Law of Conservation of Energy
The law of conservation of energy is one of the basic laws of physics along with the conservation of mass and the conservation of momentum. The law of conservation of energy states that energy can change from one form into another, but it cannot be created or destroyed. Or the general definition is:
The total energy of an isolated system remains constant over time.
Energy can be defined as the capacity for doing work. It may exist in a variety of forms and may be transformed from one type of energy to another in hundreds of ways.
For example, burning gasoline to power cars is an energy conversion process we rely on. The chemical energy in gasoline is converted to thermal energy, which is then converted to mechanical energy that makes the car move. The mechanical energy has been converted to kinetic energy. When we use the brakes to stop a car, that kinetic energy is converted by friction back to heat, or thermal energy.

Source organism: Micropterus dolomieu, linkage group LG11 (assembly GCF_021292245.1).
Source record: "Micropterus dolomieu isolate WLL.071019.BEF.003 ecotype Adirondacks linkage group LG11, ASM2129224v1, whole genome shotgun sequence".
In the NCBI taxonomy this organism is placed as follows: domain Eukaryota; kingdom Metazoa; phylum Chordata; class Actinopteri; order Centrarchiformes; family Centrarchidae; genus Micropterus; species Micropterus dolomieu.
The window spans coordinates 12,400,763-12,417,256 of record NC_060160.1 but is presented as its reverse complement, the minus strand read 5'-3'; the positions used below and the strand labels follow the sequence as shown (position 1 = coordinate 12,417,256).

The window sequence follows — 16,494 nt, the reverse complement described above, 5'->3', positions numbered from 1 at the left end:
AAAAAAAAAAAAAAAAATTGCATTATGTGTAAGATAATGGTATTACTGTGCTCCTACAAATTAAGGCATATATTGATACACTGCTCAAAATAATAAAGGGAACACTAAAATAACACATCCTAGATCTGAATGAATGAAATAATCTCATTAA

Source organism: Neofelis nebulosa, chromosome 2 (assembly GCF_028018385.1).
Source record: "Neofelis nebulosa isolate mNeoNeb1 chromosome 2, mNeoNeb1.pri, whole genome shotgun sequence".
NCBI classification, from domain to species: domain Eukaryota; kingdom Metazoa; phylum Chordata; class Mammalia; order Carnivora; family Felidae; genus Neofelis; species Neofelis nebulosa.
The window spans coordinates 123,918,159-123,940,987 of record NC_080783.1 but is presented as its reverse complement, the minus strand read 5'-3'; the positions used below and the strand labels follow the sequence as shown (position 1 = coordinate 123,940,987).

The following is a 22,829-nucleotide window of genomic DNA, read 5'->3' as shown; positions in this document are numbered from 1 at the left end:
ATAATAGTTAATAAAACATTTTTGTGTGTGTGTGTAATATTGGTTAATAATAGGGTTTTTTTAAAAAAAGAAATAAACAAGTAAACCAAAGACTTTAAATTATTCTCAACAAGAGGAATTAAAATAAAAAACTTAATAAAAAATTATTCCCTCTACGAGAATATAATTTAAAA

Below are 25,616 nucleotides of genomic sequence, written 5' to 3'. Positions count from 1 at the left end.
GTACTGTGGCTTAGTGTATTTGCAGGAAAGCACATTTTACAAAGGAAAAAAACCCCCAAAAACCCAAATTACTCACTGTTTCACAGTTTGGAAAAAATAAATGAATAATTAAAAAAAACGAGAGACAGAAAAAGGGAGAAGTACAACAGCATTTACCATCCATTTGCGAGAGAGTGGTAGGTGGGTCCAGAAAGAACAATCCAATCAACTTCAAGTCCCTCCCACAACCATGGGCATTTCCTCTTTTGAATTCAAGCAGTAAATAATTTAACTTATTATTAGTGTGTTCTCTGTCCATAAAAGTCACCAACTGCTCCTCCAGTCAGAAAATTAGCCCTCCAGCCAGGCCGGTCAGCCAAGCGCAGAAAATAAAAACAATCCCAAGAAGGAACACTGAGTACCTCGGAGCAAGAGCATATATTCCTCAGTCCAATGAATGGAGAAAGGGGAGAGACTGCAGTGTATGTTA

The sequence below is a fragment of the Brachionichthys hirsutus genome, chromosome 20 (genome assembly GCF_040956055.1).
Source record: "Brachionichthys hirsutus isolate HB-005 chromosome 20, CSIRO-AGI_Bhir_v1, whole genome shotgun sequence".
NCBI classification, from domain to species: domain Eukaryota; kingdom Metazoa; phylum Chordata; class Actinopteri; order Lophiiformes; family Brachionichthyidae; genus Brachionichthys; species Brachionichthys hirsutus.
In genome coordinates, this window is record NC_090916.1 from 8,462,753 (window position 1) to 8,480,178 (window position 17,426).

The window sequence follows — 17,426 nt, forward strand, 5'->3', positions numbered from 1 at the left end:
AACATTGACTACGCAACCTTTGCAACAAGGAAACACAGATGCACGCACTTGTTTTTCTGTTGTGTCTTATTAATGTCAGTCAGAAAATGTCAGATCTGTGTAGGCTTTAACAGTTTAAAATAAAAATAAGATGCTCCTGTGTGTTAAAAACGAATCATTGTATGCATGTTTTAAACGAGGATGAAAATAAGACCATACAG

A consequence of the law of conservation of energy is that a perpetual motion machine of the first kind, which produces work without the input of energy, cannot exist.
Conservation of Energy – Formula – Equation
Let us assume the one dimensional elastic collision of two objects, the object A and the object B. These two objects are moving with velocities vA and vB along the x axis before the collision. After the collision, their velocities are v’A and v’B. The conservation of the total momentum demands that the total momentum before the collision is the same as the total momentum after the collision. Likewise, the conservation of the total kinetic energy, which demands that the total kinetic energy of both objects before the collision is the same as the total kinetic energy after the collision. Both law may be expressed in equations as:
The relative speed of the two objects after the collision has the same magnitude (but opposite direction) as before the collision, no matter what the masses are.